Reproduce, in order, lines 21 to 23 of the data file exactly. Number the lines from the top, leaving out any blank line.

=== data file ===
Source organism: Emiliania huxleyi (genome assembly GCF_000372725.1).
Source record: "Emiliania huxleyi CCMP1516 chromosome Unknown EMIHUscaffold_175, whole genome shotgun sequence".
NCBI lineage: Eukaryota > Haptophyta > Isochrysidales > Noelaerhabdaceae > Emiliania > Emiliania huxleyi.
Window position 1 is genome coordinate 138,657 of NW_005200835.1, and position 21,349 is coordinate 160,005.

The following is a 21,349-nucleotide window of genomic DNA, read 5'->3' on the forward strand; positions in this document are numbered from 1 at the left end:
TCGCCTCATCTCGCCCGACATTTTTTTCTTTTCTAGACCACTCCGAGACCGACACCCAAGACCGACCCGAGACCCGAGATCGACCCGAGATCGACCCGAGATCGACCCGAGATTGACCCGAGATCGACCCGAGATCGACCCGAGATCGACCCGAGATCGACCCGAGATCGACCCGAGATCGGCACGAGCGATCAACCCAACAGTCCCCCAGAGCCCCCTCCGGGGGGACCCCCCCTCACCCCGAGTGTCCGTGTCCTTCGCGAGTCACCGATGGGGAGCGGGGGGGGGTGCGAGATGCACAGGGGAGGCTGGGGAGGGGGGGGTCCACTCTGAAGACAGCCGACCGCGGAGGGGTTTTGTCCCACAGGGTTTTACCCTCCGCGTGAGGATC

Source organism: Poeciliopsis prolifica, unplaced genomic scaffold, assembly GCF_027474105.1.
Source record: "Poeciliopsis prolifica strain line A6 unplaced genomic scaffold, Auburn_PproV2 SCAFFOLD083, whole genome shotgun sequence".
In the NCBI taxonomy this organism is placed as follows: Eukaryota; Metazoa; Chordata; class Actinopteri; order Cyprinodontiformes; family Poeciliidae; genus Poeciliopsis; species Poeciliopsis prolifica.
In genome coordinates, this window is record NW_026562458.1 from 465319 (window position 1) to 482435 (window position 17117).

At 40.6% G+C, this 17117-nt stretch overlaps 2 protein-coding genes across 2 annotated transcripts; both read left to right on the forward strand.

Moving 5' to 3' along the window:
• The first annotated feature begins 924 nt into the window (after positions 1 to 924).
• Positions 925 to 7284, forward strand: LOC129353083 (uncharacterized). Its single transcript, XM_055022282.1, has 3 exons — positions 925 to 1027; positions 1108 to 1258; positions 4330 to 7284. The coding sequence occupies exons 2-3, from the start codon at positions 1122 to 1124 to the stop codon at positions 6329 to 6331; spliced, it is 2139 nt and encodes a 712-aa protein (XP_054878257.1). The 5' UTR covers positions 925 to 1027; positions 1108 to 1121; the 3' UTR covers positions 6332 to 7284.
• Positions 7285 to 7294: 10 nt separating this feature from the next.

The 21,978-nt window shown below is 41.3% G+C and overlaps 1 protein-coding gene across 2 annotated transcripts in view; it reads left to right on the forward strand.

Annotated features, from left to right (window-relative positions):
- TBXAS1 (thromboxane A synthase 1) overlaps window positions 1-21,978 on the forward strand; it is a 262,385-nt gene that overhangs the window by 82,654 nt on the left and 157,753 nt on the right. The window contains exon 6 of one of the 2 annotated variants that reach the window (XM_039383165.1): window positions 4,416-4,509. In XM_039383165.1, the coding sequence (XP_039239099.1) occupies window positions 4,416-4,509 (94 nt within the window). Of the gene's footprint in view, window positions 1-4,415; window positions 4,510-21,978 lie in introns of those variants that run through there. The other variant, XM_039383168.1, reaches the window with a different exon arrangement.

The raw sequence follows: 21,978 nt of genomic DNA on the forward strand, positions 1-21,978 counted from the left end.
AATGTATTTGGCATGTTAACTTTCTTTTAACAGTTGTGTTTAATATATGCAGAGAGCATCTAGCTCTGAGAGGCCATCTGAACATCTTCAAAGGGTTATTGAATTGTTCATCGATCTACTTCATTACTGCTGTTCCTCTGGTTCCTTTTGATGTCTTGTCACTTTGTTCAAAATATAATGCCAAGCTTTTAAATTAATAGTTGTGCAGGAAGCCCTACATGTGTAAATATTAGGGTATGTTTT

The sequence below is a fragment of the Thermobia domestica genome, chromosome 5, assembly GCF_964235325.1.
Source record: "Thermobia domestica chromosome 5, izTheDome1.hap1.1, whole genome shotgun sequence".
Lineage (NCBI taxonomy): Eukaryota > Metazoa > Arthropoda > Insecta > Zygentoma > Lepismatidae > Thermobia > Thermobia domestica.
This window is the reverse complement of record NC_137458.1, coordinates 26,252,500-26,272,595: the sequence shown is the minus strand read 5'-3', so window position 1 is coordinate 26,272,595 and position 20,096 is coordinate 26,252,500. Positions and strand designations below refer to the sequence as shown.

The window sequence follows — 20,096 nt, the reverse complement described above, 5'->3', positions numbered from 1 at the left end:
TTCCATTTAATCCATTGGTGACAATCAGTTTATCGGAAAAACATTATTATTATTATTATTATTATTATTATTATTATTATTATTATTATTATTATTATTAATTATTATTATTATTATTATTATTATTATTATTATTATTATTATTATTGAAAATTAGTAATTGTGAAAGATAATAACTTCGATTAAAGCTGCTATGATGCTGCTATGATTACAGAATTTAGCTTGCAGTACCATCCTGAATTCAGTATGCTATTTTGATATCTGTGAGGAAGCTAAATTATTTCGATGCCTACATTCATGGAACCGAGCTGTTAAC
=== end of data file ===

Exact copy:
The sequence below is a fragment of the Thermobia domestica genome, chromosome 5, assembly GCF_964235325.1.
Source record: "Thermobia domestica chromosome 5, izTheDome1.hap1.1, whole genome shotgun sequence".
Lineage (NCBI taxonomy): Eukaryota > Metazoa > Arthropoda > Insecta > Zygentoma > Lepismatidae > Thermobia > Thermobia domestica.